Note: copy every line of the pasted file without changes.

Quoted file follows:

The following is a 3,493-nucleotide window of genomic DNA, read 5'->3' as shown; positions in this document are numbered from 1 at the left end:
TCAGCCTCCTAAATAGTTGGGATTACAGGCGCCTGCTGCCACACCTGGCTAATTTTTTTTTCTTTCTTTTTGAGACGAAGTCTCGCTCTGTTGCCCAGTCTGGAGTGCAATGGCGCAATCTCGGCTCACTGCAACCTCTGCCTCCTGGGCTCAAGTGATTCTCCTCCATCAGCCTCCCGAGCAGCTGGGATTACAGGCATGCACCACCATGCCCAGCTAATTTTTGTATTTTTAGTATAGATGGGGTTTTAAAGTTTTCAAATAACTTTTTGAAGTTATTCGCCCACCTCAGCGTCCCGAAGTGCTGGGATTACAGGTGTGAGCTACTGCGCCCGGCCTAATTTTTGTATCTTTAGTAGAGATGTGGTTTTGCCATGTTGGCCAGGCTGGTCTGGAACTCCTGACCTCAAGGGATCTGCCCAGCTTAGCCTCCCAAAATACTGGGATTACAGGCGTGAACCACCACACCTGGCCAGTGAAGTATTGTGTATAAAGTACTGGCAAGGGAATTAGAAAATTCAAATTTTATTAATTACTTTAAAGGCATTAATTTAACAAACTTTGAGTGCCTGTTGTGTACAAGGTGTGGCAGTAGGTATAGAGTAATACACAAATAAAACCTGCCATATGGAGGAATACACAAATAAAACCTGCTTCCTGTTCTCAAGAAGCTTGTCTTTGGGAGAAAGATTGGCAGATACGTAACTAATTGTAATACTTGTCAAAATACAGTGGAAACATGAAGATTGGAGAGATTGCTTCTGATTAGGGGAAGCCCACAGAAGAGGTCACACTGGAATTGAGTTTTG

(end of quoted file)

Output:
The following is a 3,493-nucleotide window of genomic DNA, read 5'->3' as shown; positions in this document are numbered from 1 at the left end:
TCAGCCTCCTAAATAGTTGGGATTACAGGCGCCTGCTGCCACACCTGGCTAATTTTTTTTTCTTTCTTTTTGAGACGAAGTCTCGCTCTGTTGCCCAGTCTGGAGTGCAATGGCGCAATCTCGGCTCACTGCAACCTCTGCCTCCTGGGCTCAAGTGATTCTCCTCCATCAGCCTCCCGAGCAGCTGGGATTACAGGCATGCACCACCATGCCCAGCTAATTTTTGTATTTTTAGTATAGATGGGGTTTTAAAGTTTTCAAATAACTTTTTGAAGTTATTCGCCCACCTCAGCGTCCCGAAGTGCTGGGATTACAGGTGTGAGCTACTGCGCCCGGCCTAATTTTTGTATCTTTAGTAGAGATGTGGTTTTGCCATGTTGGCCAGGCTGGTCTGGAACTCCTGACCTCAAGGGATCTGCCCAGCTTAGCCTCCCAAAATACTGGGATTACAGGCGTGAACCACCACACCTGGCCAGTGAAGTATTGTGTATAAAGTACTGGCAAGGGAATTAGAAAATTCAAATTTTATTAATTACTTTAAAGGCATTAATTTAACAAACTTTGAGTGCCTGTTGTGTACAAGGTGTGGCAGTAGGTATAGAGTAATACACAAATAAAACCTGCCATATGGAGGAATACACAAATAAAACCTGCTTCCTGTTCTCAAGAAGCTTGTCTTTGGGAGAAAGATTGGCAGATACGTAACTAATTGTAATACTTGTCAAAATACAGTGGAAACATGAAGATTGGAGAGATTGCTTCTGATTAGGGGAAGCCCACAGAAGAGGTCACACTGGAATTGAGTTTTG